The bridge rests on the nose and connects the lenses on a pair of spectacles. It is essential to aesthetic balance. Consideration of how the frame will sit on the nose is the absolute starting point of the designer’s styling process. Each nose is different, as unique as a fingerprint. If the bridge doesn’t fit the nose, nothing else will. Glasses will either sit too high or too low on the face, upsetting the overall balance. The wrong bridge can also make glasses uncomfortable. Italian designers, for example, prefer a small, tight shape that isn’t always appropriate to the shape of some faces. For comfort, the bridge needs to consistently distribute the weight of the frame around the nose. Glasses do project a persona or image but they must be wearable, too. For example, there’s no point in having the most amazing pair of shoes if you can’t walk down the street in them. There are only two types of bridge: the unadjustable acetate bridge; and the metal bridge with its adjustable nosepads.


Frederick Beausoleil is an eminent French designer renowned for working with buffalo horn and genuine turtle shell frames and his emphasis on classic eyewear craftsmanship. Beausoleil become good friends with Ray Charles and created the singer’s signature thick-rimmed, heavy-sided glasses.


A bifocal is a combination lens that in the nineteenth century solved the problem of reading glasses blurring long-sight. Although it is disputed whether he truly discovered the bifocal, US President Benjamin Franklin certainly came up with the ‘Franklin split’ lens independently of anyone else and is often considered the inventor.


Founded in Rochester, New York in 1853, Bausch and Lomb are primarily producers of contact lenses but were the original manufacturers of Ray-Ban sunglasses. In 1937, they started a movement for affordable sunglasses and were responsible for the iconic Ray-Ban Wayfarer. B&L was engraved on the original Ray Ban lenses.

Leonardo Dicaprio, Wolf of Wall Street (2013)

Bob Dylan (1960’s)

Audrey Hepburn, Breakfast at Tiffany’s (1961)


An Italian manufacturer of high-quality lenses for sunglasses, Barbarini lenses are distinguished by their pigmentation being part of the glass when a coating on the lens is common in plastic sunglasses. Barbarini lenses are regarded as the best money can buy.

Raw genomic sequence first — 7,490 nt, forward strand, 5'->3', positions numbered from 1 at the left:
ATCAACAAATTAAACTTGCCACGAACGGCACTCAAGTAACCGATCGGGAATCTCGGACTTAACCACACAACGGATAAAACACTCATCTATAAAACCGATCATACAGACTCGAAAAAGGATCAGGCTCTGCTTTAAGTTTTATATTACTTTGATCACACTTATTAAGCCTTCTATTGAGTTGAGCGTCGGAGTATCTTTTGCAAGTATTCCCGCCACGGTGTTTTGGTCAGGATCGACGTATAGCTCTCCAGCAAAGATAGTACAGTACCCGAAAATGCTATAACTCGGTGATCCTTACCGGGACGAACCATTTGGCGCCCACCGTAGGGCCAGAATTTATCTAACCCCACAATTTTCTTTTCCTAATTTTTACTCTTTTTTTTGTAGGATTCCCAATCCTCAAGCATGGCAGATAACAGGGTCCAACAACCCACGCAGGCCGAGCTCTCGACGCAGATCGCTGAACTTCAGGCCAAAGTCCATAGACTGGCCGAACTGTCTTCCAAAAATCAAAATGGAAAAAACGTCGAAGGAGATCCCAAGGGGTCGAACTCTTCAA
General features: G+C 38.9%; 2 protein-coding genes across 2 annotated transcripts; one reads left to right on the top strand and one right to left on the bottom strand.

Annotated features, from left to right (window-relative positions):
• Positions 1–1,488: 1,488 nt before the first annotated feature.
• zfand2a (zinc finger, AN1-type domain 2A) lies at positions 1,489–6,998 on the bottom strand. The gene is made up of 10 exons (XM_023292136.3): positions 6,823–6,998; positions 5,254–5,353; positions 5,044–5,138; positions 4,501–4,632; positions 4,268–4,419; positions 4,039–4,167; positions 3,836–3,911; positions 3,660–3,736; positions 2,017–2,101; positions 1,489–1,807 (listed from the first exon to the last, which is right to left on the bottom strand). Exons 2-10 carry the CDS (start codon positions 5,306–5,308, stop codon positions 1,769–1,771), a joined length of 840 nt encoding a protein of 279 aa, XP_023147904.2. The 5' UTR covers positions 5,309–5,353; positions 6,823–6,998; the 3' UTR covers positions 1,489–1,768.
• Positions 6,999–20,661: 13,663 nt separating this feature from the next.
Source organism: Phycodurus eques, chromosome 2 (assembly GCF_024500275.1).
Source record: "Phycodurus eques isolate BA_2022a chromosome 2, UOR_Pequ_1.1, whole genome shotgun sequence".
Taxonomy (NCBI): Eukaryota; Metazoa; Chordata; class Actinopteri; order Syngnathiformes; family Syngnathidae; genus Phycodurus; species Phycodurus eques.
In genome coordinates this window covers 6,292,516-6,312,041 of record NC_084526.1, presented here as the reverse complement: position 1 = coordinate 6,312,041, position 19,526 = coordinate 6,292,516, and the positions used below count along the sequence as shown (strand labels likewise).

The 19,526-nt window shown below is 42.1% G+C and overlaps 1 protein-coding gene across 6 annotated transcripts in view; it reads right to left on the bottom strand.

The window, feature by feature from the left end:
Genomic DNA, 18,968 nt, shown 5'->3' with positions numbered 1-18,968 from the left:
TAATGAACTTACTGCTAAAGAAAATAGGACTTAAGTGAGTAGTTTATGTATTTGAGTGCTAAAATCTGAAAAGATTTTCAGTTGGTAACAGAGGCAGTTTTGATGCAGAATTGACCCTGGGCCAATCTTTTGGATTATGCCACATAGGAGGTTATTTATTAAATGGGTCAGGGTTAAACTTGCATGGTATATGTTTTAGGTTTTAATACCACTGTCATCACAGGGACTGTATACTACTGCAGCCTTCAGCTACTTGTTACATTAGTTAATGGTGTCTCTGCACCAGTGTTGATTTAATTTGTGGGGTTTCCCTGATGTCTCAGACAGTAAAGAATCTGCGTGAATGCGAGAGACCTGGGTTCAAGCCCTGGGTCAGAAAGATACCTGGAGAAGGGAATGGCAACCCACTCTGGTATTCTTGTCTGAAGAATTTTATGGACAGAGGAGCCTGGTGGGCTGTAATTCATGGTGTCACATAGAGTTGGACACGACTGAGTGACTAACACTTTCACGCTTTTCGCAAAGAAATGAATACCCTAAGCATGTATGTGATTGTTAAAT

Branding in eyewear didn’t really exist until the 1980s. The earliest examples of eyewear were practical in application and medical in intention. The first sunglasses, for example, were made from whalebone by Inuits to protect hunters’ eyes from the glare of the sun. The earliest examples of manufactured sunglasses were intended for the outdoor sports market, for skiers and mountaineers, or they were a medical apparatus used to remedy the light sensitivity of syphilis sufferers. In the 19th century, glasses were often designed for work purposes, for furnace stokers and steam engine operators. The frames often had distinct metal side-guards, a style that has recently been revived by the designer Thom Browne.

In the 20th century, eyewear, and sunglasses in particular, began to develop fresh associations. Glasses began to be seen as something more than a medical device for the rectification of eye-sight problems. The fashion media began to promote the idea that sunglasses were an accessory of glamorous people: grand prix drivers, airline pilots and movie stars. Early branding for sunglasses tended to centre on aviation and motoring. Someone wearing sunglasses may well have an association with companies like Ferrari, Al Italia or Boeing. In the early 1980s, major fashion designers began to give their names to ranges of eyewear. In 1980, only 10% of glasses were designer; now, only 10% are unbranded. In 1989, Armani joined the boom and launched their first range of optical fashionwear, all in a 1940s style. Fashion turns full-circle all the time, as it’s the 1940s style that designers are reviving now in 2017.